God’s Love and Mercy Shown in then Book of Jonah

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April 2, 2023

This week we read the books Jonah, Micah, and Nahum. We will focus on Jonah this week.

Jonah was a prophet during the time of king Jeroboam, which was 800-750 B.C. During this time, Nineveh was the capital of Assyria. It was a large, up and coming city located on the Tigris River. Today, it is Mosul, Iraq.

The Ninevites were vicious. They cut out the tongues of their victims, they built pyramids of human skulls when they conquered a city, they sacrificed children, and worshipped other gods.  The Israelites did not like the Ninevites.

God asked Jonah to go to Nineveh and preach about its wickedness so the Ninevites could turn from their evil ways and trust God. Jonah disobeyed. He went as far away from Nineveh that he could and ended up on a ship headed for Tarshish.

While sailing, the LORD sent a great wind, and the ship almost tipped over. The sailors were afraid and started praying to their gods and nothing happened. Jonah, however, was sleeping. The captain shook him awake and asked him to pray to his god. They cast lots to see whose was responsible for this tragedy, and the lots showed that it was Jonah. They asked Jonah what to do and he told them to throw him overboard. The sailors did not want to this so that started paddling. They got nowhere. Afraid, they prayed to the LORD that nothing would happen, and threw Jonah overboard. The storm immediately stopped. The men now feared the LORD and began to offer sacrifices and vows to him.

Jonah was then swallowed by a large fish for 3 days and nights. It may or may not have been a whale. The Bible really does not say. While in the fish, Jonah prayed for deliverance from death in the sea, and the fish vomited him onto the shore.

God told Jonah again to go to Nineveh. This time he went. He proclaimed that in 40 days Nineveh would be overturned. The people and the king fasted and put on sack cloth and called upon the LORD. They gave up their evil ways. God saw this and did not bring about destruction to the Ninevite’s.

We next learn why Jonah did not want to go to Nineveh. When God did not bring about destruction to Nineveh, Jonah was angry. He said to God in 4:2-3, “…Isn’t this what I said, LORD, when I was still at home? That is what I tried to forestall by fleeing to Tarshish. I knew that you are a gracious and compassionate God, slow to anger and abounding in love, a God who relents from sending calamity. Now, LORD, take away my life, for it is better for me to die than to live.”

The Israelites, including Jonah, took joy in seeing God’s wrath put upon their enemies. Jonah said he would rather die than see the Ninevite’s saved. But here, God rebuked Jonah, and showed his mercy to Gentile nation of Nineveh.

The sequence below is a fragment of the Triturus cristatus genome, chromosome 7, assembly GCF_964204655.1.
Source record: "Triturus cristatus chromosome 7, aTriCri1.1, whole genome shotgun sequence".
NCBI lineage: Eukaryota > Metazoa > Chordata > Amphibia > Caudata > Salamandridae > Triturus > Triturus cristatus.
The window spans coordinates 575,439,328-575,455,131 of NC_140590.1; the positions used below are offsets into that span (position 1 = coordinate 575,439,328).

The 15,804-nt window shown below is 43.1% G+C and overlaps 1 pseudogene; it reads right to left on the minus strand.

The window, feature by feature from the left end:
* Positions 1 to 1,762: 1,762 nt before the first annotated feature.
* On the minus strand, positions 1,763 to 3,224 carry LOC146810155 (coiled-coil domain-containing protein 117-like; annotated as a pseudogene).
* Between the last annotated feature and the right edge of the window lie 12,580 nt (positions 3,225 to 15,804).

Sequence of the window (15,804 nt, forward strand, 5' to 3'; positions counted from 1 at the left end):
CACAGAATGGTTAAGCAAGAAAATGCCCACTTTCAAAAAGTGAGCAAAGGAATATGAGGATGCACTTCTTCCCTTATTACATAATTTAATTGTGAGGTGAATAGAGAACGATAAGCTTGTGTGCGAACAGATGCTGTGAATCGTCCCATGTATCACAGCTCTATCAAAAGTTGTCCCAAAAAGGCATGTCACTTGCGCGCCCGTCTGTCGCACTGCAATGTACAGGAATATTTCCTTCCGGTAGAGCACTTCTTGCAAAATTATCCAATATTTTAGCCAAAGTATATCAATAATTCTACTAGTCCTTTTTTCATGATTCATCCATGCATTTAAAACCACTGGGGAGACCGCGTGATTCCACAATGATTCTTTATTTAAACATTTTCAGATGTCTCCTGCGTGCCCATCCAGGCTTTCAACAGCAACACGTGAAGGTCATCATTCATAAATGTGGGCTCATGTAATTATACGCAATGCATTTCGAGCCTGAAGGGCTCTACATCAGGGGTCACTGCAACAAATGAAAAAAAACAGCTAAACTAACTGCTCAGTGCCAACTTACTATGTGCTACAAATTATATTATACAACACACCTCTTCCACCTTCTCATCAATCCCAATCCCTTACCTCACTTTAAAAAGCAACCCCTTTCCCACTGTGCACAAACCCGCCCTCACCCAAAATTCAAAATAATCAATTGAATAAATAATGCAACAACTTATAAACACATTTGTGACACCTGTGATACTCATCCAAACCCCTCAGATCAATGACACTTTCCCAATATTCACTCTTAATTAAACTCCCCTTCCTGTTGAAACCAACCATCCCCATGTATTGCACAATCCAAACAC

Before we go any further, we should look at the definition of mercy. According to the Cambridge dictionary, mercy is: “kindness that makes you forgive someone, usually someone that you have authority over.”

God showed his mercy 3 times in the story of Jonah. Let’s look at them.

  1. Jonah: God was merciful with Jonah after he disobeyed God and ran toward Tarshish to avoid talking to the Ninevites. He was also merciful to him when he had a temper tantrum about God giving mercy to the Ninevites.
  2. The Ninevites: It was evident that God was merciful to the nation of Nineveh after they fasted, put on sack cloth and gave up their evil ways.
  3. The sailors on the boat: The sailors were gentiles who prayed to other gods. After they threw Jonah overboard the storm stopped. They learned about the One True God. Chapter 1:16 says, “At this the men greatly feared the LORD, and they offered a sacrifice to the LORD and made vows to him.”

It is evident that the LORD loves us all and shows compassion to all. Jesus said this in John 3:16 says, “For God so loved the world that He gave his one and only Son, that whoever believes in him shall not perish but have eternal life.” 2 Peter 3:9 says, “The Lord is not slow in keeping his promise, as some understand slowness. Instead he is patient with you, not wanting anyone to perish, but everyone to come to repentance.”

Thus, we see that the story of Jonah is much more than a story about a whale. It is a story of love, compassion, mercy, grace and repentance.

Where are you in this story?
• Is God telling you to do something, and you are rebelling against Him?
• Are you someone who will tell others about Christ?
• Are you someone who does not know the LORD like the Ninevites?
• Do you feel others do not deserve God’s mercy?

Wherever you are in life, I pray that you will come to a saving knowledge of the LORD. He is “a gracious and compassionate God, slow to anger and abounding in love, a God who relents from sending calamity.”

Next week we will read Habakkuk, Zephaniah, Haggai, Zechariah, and Malachi.


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